But the main thing is that getting the cross from the hands of a priest was a public confirmation of the status of a crusader. Back at the Clermont Cathedral, Urban II ordered that the one who takes the cross, will no longer be able to refuse to participate in the expedition, repenting of their intentions and afraid of parting with their loved ones. Accepting the cross bound a man with a vow, which he had to fulfill under the fear of a vow, presenting physical evidence – he was to bring the palm trees collected in Jericho in the garden of Abraham, and later, at the end of the XII century, Pope Innocent III demanded a letter from the king or patriarch of Jerusalem or the Grand Master of the Order of Templars or Hospitalers. Once having accepted the votum crucis, it was necessary to go all the way. In the XIII century. Innocent III did not accidentally talk about the hereditary nature of the vow – the transfer of the unfulfilled obligation to the descendants of the Crusader. At the beginning of the 12th century the Crusaders who forgot about their duty were declared apostates, they were deprived of their inheritance, they were forbidden to attend churches and openly showed them their contempt. In 1099, Pope Paschal II promised to remove the excommunication of the Crusaders who had deserted from the army of the crusaders only in a single case: if they returned to the Holy Land and fulfilled their obligations by worshipping the Holy Sepulchre. It was not difficult to control the situation – the lists of those who accepted the cross were regularly compiled and were always at hand in the churches, because the blessing and permission of a priest or bishop was absolutely necessary for a layman or clergyman going on a crusade.
The vow was not taken spontaneously, the future crusader had to go through several stages: reflection (deliberatio), intention (propositum) and the vow itself (votum). The main motive for the vow was the penitential mood and the thirst for salvation. They were guided both by ordinary laymen and by the highest nobility. It is known that the French king Louis VII became a crusader in order to atone for his sin: in 1143, during the war with Count Thibaud II of Champagne, he burnt 1300 civilians alive in the town of Vitry. By taking a vow, the monarch hoped to make amends. Sometimes the vows were made under the influence of fear of death, illness or some dramatic circumstances. This was the case with King Louis the Holy, great-grandson of Louis the Holy: he was gravely ill, was at death and survived by miracle: “And as soon as he was able to talk, as he demanded that he was brought the cross, which was fulfilled. When the queen, his mother, was told that the speech had returned to him, she rejoiced at it as much as possible. And when she found out that he had accepted the cross, what he himself had told her, she fell into such deep sorrow, as if she had seen him dead.
Determined to become a crusader, the layman had to perform a liturgical rite of acceptance of the “vow of the cross” (votum crucis). This ritual was not universal and differed by a huge local originality – rituals that did not always exist in different regions coincided with the example that was given by the pope. But what is really important: the ceremony of taking the cross was a sign of the new legal status of a layman, as if an external manifestation of his internal commitments. It gave solemnity and publicity to the incomprehensible change of the status of the layman, who became a crusader as a result of his vow.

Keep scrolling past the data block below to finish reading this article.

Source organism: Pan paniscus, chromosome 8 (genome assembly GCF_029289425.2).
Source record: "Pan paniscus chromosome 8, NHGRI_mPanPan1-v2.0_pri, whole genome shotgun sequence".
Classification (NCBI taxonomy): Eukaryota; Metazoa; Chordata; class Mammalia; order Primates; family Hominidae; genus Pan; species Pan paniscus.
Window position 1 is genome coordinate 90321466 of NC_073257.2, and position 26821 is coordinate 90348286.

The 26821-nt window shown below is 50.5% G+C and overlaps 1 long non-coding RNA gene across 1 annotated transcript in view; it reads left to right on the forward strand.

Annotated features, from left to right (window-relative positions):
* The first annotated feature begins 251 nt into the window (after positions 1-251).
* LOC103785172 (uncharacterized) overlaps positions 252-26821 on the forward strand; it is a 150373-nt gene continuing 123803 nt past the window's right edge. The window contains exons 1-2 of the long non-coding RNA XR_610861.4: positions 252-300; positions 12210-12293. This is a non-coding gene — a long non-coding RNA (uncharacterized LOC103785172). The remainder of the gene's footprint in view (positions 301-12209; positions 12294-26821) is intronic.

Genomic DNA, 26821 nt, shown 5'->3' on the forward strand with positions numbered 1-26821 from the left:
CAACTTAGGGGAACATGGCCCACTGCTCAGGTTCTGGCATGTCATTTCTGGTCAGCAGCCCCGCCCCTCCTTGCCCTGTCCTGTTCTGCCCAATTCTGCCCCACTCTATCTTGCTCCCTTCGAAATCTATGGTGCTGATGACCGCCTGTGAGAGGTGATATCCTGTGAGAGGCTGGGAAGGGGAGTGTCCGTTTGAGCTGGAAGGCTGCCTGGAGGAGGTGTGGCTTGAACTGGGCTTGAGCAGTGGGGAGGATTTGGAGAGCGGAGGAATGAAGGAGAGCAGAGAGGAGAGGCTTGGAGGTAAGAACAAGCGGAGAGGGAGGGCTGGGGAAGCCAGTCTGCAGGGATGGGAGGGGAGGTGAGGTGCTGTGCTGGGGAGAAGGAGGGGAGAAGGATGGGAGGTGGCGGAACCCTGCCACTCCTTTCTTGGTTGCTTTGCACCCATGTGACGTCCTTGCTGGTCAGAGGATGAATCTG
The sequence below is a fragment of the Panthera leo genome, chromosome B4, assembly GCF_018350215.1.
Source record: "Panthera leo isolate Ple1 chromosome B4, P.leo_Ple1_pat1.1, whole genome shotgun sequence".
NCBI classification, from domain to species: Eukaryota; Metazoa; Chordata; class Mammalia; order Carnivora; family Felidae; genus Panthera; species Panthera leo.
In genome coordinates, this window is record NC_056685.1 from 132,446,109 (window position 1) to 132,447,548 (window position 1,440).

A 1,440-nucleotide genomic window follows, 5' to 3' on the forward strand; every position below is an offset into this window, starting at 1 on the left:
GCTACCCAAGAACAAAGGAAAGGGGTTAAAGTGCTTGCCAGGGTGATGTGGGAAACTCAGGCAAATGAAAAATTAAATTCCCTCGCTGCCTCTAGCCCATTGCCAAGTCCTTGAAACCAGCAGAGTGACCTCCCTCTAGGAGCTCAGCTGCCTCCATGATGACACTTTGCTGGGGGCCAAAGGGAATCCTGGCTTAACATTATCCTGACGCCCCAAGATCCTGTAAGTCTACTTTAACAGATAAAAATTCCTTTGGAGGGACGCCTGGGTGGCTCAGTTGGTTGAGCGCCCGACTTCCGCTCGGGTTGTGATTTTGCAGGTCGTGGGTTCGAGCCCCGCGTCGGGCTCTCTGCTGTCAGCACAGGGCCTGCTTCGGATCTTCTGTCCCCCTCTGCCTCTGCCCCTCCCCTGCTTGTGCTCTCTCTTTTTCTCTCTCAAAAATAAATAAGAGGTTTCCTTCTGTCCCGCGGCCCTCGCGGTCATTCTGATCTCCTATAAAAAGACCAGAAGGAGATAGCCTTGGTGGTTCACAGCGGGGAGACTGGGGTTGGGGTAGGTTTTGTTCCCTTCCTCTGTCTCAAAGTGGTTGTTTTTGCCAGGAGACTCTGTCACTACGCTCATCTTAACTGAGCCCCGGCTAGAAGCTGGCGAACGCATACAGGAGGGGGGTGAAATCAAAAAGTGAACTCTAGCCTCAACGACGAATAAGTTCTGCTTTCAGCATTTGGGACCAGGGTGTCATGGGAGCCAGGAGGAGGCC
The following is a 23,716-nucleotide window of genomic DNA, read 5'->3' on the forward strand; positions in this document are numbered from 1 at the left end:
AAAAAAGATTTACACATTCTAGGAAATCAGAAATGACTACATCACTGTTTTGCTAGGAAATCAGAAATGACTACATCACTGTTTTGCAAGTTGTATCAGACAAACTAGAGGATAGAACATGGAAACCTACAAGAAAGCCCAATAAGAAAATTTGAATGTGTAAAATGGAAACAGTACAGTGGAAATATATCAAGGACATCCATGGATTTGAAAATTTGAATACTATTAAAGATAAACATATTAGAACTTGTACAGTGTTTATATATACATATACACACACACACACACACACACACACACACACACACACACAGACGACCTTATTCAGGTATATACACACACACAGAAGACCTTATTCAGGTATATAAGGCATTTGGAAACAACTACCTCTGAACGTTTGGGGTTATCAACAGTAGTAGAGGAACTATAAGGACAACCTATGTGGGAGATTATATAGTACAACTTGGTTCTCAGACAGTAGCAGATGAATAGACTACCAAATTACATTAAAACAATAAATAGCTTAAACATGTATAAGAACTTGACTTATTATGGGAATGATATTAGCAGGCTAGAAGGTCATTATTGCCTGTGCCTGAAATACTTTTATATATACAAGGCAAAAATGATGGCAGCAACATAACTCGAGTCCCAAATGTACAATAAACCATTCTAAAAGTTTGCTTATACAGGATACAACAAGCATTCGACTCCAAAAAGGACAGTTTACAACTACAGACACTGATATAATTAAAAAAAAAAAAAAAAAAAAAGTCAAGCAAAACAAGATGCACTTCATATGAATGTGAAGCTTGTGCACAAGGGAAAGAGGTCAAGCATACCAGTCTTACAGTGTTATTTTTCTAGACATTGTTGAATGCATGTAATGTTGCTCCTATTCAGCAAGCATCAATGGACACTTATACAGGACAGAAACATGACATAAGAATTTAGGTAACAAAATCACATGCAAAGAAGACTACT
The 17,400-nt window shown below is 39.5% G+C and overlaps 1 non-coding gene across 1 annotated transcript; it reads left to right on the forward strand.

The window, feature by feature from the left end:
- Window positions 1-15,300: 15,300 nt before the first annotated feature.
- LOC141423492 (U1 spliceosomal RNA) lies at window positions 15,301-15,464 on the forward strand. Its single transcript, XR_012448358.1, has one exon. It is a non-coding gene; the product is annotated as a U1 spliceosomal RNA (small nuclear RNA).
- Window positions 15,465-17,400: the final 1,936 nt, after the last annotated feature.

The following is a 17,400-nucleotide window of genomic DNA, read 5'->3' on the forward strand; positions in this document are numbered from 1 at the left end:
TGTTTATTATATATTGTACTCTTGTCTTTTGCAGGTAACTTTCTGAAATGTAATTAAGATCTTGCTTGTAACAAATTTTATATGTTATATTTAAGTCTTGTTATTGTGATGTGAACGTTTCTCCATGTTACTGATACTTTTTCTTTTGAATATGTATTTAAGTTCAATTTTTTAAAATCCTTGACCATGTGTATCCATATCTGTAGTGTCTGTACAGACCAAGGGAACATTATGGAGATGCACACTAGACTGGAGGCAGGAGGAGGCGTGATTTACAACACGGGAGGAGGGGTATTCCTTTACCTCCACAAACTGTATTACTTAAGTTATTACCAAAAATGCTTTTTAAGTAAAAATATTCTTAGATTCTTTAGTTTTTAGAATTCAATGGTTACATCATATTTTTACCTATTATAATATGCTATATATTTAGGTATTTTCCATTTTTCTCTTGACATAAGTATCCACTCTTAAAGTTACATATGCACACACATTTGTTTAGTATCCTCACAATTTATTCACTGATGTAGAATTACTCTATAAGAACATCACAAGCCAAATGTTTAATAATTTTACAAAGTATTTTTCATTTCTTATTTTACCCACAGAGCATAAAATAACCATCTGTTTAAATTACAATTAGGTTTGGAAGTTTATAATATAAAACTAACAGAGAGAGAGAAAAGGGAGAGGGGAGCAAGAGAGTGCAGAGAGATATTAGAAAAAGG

The liturgical rite of passage was closely linked to the previous pilgrimage ceremony. The cross was also a sign of a pilgrimage to Jerusalem – it was sewn on a pilgrim’s bag and hat. There was also a rite of blessing of the pilgrim, very similar to the ceremony of acceptance of the cross – until the end of the XII century, connoisseurs of canon law did not distinguish the vow of the crusader from the vow of the pilgrim, and only around 1200 they begin to mention the ceremony of acceptance of the cross separately. It was then that the theory of the vow of the crusader was formed in canonical law. Judging by the sources of the time, votum crucis was a real ritual, full of meaningful meanings and included various symbolic words and gestures, but in different regions it was performed in different ways.
The taking of the vows could be a private event that took place in the parish church in the presence of a priest. But this ceremony could also be public and take place at the court of spiritual or secular rulers. Its central moment is the handing over of the cross to the soldier in recognition of his vow. The ritual, as a rule, was combined with the mass (sometimes a special liturgy of the Honest Cross), perhaps with the confession of the Crusader, which is necessary to obtain forgiveness of sins, and the reading of psalms. An important part of the rite was the blessing of the cross, staff and suma – the incigneous (external distinctive signs) of the Crusader. Usually these objects – the signaculum, like the staff and the suma (vestimenta) – were placed on the altar to emphasize the sanctity of the ritual, and the crusader stretched out in front of it (thus imitating the form of the cross); then the priest, sprinkled the cross with holy water, laid it between the shoulders of the vow taker – the same at the same time solemnly took an oath – and handed him the staff and suma. The new crusader made a round of churches with a request to pray for him, worshipped relics, and asked for the priest’s blessing before going on a campaign. This is roughly how the ritual of accepting the cross is described in liturgical books, starting from the end of the XII century.